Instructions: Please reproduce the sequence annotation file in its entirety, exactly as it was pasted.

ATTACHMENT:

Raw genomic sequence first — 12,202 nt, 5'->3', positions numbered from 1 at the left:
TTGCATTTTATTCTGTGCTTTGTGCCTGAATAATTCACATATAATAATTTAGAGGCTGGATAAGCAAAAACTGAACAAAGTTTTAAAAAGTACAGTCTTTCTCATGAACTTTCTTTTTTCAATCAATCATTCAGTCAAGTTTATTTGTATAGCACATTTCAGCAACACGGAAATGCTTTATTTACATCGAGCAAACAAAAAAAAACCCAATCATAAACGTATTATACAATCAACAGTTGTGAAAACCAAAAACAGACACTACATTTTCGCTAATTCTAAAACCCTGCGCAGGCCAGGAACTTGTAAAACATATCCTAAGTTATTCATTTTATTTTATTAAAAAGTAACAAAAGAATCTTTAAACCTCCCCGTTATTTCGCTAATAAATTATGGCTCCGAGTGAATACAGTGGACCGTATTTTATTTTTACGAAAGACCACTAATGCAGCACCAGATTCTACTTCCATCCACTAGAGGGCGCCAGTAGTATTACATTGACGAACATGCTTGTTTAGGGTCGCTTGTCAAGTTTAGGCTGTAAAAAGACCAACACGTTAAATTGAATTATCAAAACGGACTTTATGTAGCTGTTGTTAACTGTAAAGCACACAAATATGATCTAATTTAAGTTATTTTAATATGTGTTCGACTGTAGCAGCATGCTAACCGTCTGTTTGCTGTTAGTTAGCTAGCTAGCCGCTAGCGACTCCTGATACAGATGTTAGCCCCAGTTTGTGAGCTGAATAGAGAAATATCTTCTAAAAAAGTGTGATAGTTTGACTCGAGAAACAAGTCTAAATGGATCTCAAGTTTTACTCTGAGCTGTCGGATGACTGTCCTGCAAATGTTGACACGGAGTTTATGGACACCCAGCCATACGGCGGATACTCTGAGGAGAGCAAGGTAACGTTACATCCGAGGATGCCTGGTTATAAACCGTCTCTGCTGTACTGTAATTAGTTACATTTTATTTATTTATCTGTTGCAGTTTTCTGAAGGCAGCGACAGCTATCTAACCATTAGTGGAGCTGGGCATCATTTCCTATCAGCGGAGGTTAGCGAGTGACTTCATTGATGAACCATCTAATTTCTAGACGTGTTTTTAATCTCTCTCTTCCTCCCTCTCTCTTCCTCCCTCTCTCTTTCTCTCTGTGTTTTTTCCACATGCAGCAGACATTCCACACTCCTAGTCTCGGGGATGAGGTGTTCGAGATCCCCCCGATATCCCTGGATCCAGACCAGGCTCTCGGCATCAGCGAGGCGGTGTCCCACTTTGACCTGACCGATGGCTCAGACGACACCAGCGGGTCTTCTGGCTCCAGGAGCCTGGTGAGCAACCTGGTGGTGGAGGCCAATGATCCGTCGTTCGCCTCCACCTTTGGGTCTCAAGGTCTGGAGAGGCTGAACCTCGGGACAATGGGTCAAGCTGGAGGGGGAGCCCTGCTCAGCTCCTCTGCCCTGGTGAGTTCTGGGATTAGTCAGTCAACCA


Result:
Raw genomic sequence first — 12,202 nt, 5'->3', positions numbered from 1 at the left:
TTGCATTTTATTCTGTGCTTTGTGCCTGAATAATTCACATATAATAATTTAGAGGCTGGATAAGCAAAAACTGAACAAAGTTTTAAAAAGTACAGTCTTTCTCATGAACTTTCTTTTTTCAATCAATCATTCAGTCAAGTTTATTTGTATAGCACATTTCAGCAACACGGAAATGCTTTATTTACATCGAGCAAACAAAAAAAAACCCAATCATAAACGTATTATACAATCAACAGTTGTGAAAACCAAAAACAGACACTACATTTTCGCTAATTCTAAAACCCTGCGCAGGCCAGGAACTTGTAAAACATATCCTAAGTTATTCATTTTATTTTATTAAAAAGTAACAAAAGAATCTTTAAACCTCCCCGTTATTTCGCTAATAAATTATGGCTCCGAGTGAATACAGTGGACCGTATTTTATTTTTACGAAAGACCACTAATGCAGCACCAGATTCTACTTCCATCCACTAGAGGGCGCCAGTAGTATTACATTGACGAACATGCTTGTTTAGGGTCGCTTGTCAAGTTTAGGCTGTAAAAAGACCAACACGTTAAATTGAATTATCAAAACGGACTTTATGTAGCTGTTGTTAACTGTAAAGCACACAAATATGATCTAATTTAAGTTATTTTAATATGTGTTCGACTGTAGCAGCATGCTAACCGTCTGTTTGCTGTTAGTTAGCTAGCTAGCCGCTAGCGACTCCTGATACAGATGTTAGCCCCAGTTTGTGAGCTGAATAGAGAAATATCTTCTAAAAAAGTGTGATAGTTTGACTCGAGAAACAAGTCTAAATGGATCTCAAGTTTTACTCTGAGCTGTCGGATGACTGTCCTGCAAATGTTGACACGGAGTTTATGGACACCCAGCCATACGGCGGATACTCTGAGGAGAGCAAGGTAACGTTACATCCGAGGATGCCTGGTTATAAACCGTCTCTGCTGTACTGTAATTAGTTACATTTTATTTATTTATCTGTTGCAGTTTTCTGAAGGCAGCGACAGCTATCTAACCATTAGTGGAGCTGGGCATCATTTCCTATCAGCGGAGGTTAGCGAGTGACTTCATTGATGAACCATCTAATTTCTAGACGTGTTTTTAATCTCTCTCTTCCTCCCTCTCTCTTCCTCCCTCTCTCTTTCTCTCTGTGTTTTTTCCACATGCAGCAGACATTCCACACTCCTAGTCTCGGGGATGAGGTGTTCGAGATCCCCCCGATATCCCTGGATCCAGACCAGGCTCTCGGCATCAGCGAGGCGGTGTCCCACTTTGACCTGACCGATGGCTCAGACGACACCAGCGGGTCTTCTGGCTCCAGGAGCCTGGTGAGCAACCTGGTGGTGGAGGCCAATGATCCGTCGTTCGCCTCCACCTTTGGGTCTCAAGGTCTGGAGAGGCTGAACCTCGGGACAATGGGTCAAGCTGGAGGGGGAGCCCTGCTCAGCTCCTCTGCCCTGGTGAGTTCTGGGATTAGTCAGTCAACCA